In a bid to bring you the experience of the first time you listen to a new album (whether you love or hate it) David J. Lownds shares his thoughts after just one play of a disc that's new to him.
In a way it is true that my mind feels hazy in the early morning, like a mist has yet to rise from it; indeed, the metaphors from Hendrix ‘s ‘Purple Haze’, a song basically about “confusion” after a “spell” has been cast, come to mind. Yet I am also buzzing, despite my tiredness and the physical sensation of ‘muzziness’, buzzing with more than just caffeine, and I’m not talking about narcotics (which I never take). Instead I’m referring to the slightly illness-inducing emotional ride (similar to a rollercoaster with fewer gleeful highpoints) that is the experience of listening to something as cathartic and both real and surreal as this album.
Life, released in 1990 by the Inspiral Carpets, had somehow apparently never crossed my radar until today, when the band raised their head like a monster emerging from a murky river with a violent current to hunt for the the people who just don’t understand, who perhaps don’t care about “how it feels to be lonely”, the primary theme of the album’s third track. That was the first Inspiral Carpets track I listened to today, thinking as I did so,”I’ve finally found something as depressing as Radiohead.”
That statement, that epiphany of sorts, the likes of which I never thought I would say, was not a compliment to the band. Well, it did not seem at first to be one. But actually, this is a later era dominated, in the charts at least, by less subtle but shallower music that does not at the end of the day have as much to convey in general, even in terms of emotions given to, or even inflicted upon, its audience. Therefore, isn’t the fact some music can make us feel something really significant– even if it is pretty horrible—a grand achievement, though not a great guarantor of repeated plays, for the conduit for such feeling? Surely it is better than the relative numbness of generic, processed foods, one which lacks substance.
Even with the above statement about the sad, almost happiness-crushing profundity of ‘This Is How It Feels’ in mind, it should be said that Inspiral Carpets, on Life at least, did not make simply deep music for melancholy philosopher kings to dwell on in their dreams as they are filled with visions of Nietzche conversing with Solomon about the lack of purpose in life. Indeed, much of the music has a punk-like energy to it, as well as giving off a scent of nightmarish-but-beautiful explosions of multiple layers of colour that is more in-step with Pink Floyd or later weird-but-wonderful creators like DJ Shadow, the talisman behind Endtroducing’s collage of samples that was rocking and mellow, blissful and frightening.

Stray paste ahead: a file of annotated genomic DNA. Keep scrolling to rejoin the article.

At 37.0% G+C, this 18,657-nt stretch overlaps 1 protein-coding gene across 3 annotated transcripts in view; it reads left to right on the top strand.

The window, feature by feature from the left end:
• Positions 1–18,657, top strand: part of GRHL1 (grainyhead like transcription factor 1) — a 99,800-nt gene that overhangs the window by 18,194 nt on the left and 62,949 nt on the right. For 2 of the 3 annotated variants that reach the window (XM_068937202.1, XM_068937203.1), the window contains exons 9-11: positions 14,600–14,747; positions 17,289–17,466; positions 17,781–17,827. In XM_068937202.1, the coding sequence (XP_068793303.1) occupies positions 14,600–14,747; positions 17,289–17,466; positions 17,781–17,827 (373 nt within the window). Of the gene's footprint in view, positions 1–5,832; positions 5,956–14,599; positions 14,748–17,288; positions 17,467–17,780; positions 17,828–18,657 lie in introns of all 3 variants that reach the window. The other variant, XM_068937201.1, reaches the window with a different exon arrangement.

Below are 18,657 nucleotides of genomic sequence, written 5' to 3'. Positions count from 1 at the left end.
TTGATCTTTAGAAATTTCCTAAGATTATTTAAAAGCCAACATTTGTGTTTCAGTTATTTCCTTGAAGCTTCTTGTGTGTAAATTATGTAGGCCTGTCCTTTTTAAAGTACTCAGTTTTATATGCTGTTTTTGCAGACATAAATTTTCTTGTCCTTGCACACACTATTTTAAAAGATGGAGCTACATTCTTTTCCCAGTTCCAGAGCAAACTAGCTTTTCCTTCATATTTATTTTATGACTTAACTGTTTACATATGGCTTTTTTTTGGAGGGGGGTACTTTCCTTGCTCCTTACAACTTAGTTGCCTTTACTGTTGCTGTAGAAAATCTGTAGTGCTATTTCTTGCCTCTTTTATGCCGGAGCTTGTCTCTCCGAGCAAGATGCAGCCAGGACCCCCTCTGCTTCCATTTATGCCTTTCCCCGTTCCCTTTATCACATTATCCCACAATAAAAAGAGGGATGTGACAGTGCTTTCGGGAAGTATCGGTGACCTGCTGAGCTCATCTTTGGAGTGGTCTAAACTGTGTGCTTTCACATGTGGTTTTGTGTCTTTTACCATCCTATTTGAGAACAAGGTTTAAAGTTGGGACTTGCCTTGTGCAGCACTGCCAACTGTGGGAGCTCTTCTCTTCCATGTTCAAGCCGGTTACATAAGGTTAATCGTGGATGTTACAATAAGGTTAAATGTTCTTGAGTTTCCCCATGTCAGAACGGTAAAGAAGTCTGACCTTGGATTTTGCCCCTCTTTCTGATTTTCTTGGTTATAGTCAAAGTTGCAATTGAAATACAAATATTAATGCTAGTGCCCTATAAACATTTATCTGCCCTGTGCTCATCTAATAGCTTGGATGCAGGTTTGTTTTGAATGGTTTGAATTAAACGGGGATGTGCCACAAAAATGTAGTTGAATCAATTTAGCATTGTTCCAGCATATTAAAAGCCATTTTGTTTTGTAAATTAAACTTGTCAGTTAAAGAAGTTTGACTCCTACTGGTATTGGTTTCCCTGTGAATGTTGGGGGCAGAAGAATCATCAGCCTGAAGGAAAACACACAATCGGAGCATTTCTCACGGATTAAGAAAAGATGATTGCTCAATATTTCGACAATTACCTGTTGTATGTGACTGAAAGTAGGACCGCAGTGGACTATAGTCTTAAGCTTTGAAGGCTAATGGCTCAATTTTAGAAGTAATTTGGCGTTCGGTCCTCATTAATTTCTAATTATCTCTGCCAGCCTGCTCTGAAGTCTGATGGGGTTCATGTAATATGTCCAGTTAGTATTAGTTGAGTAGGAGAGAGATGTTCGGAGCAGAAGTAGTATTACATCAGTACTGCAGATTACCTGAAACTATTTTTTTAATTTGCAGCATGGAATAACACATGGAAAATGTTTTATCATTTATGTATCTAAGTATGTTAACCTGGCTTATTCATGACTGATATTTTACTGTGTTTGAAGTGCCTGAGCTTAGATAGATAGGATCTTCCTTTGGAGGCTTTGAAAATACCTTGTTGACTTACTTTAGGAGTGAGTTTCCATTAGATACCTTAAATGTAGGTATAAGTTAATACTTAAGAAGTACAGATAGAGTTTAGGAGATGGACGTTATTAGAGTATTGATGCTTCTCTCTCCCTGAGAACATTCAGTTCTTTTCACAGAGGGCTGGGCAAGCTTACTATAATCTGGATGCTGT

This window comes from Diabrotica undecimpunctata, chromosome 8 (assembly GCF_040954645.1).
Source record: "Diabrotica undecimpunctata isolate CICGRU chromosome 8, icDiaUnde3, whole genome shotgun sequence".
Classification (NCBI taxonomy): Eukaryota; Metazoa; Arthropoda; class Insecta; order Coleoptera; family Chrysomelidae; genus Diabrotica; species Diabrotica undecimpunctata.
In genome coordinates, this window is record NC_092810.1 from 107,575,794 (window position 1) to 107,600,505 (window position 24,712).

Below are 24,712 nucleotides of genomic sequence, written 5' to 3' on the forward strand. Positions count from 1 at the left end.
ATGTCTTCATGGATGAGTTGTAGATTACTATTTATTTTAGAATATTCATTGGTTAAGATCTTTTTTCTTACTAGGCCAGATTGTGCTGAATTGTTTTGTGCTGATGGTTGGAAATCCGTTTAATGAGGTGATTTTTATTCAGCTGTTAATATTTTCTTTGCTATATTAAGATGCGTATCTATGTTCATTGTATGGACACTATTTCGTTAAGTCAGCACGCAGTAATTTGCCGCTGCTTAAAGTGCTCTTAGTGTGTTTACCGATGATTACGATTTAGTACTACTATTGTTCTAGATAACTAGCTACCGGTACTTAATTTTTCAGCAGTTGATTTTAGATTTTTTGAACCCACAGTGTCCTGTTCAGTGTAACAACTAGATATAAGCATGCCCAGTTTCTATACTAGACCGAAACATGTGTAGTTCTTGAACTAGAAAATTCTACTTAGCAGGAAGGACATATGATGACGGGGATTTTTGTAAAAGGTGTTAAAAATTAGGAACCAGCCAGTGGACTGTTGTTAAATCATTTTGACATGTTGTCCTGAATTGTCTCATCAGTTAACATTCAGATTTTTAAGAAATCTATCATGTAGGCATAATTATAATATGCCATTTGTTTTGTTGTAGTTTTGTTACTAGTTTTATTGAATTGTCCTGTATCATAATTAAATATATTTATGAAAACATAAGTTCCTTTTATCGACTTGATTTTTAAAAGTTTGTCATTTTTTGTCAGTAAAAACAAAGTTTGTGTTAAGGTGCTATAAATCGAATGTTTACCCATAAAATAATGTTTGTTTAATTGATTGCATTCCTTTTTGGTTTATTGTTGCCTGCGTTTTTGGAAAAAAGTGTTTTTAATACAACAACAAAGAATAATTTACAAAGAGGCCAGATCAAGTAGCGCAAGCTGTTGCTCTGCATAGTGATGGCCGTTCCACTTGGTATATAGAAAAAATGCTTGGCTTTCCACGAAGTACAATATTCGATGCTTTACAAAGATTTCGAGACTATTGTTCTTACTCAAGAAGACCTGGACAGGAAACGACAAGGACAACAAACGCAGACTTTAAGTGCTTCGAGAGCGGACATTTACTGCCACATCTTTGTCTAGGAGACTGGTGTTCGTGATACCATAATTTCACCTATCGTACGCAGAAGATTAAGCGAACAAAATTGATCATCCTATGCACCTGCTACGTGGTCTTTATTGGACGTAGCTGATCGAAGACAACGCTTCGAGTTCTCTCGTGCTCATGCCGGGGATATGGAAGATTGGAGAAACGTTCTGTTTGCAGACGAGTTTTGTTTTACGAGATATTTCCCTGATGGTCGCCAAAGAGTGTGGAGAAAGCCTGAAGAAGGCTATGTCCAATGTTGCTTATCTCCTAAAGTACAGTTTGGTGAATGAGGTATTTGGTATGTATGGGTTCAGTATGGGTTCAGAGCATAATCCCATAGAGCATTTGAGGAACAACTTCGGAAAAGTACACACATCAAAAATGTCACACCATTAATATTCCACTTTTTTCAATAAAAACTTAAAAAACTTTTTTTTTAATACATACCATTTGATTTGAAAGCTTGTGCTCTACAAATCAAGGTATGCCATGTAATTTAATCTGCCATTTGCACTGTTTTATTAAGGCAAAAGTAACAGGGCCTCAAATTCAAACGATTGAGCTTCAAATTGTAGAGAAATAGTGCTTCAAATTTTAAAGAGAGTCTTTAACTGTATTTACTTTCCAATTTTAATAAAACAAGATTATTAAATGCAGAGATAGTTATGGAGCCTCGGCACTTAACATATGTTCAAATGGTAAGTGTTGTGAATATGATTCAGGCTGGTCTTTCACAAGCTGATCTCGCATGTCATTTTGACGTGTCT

Just as there are two ways of dividing up Life’s dispensing of energy amid patches of more forlorn soundscapes, the manner in which the guitar comes to the foreground into the spotlight and then disappears back into the sonic night, full of eerie synths and so forth, is also appealing in enhancing the multifaceted – one may even say darkly kaleidoscopic – nature of the album. Often the guitar does little but by doing so improves the album, since this allows the brilliant basslines to shine. Melodies on guitar are shown to often excel here too, however. Moreover,although sameness is often seen as a bad thing in terms of evaluating a group of songs, I thought the sameness of guitar and bass, not in terms of monotonous repetition but consistency in quality, strengthens this album for a chance.
The things that I really think could have been better are the singing and the lyrics. The singing, while passionate and sometimes angry, is not as multi-textured, with screams, whispers and so forth, as, say, the voice of the star of that great Nineties tonic for the depressed: Kurt Cobain of the grunge movement. Instead of being that appealing, the vocals often become overly dreary – and are not helped by often overly repetitive lyrics -- despite their great backing. Due to their sometimes quite dirge-like quality they recall the vocal track for ‘No Surprises’ by those funeral-invokers-in-chief, Radiohead. That said, there is a great deal to be said about the dream-like states that whispered and obscured words and vocal sounds create sometimes—see also, Kid A by a certain group founded in Oxford -- but such effects do not add up to proper attempts at singing (or screaming musically) .
However, it is clear from the first full listen that Life is a tour-de-force, ironically more about death than vitality. Yet, despite its quite hard going and unforgiving outlook, it still proved that independent music had soul as the industry entered a new decade of challenges, backing its calamitous message of its aching words with musical promise and bristling attitude. This album demonstrates there is far more depth than the surface-level swagger of many elements of Madchester and Britpop that do not deliver as much pain for the listener and, probably as a consequence, end up being less aesthetically satisfying, not because pain is the ideal – it isn’t – but because strong feelings are usually what causes us to return to, think on or be otherwise affected greatly by music. Although it is not an album I would listen to that often, I know it is worth much, but not to the extent of, say, a song cycle deserving a five-star review. Regardless, I hold Life in quite high esteem despite, or perhaps as a result of, that lack of whatever it is that draws one to the repeat button like a moth to a lamp, compelling though the album was, song by song, on first listen overall.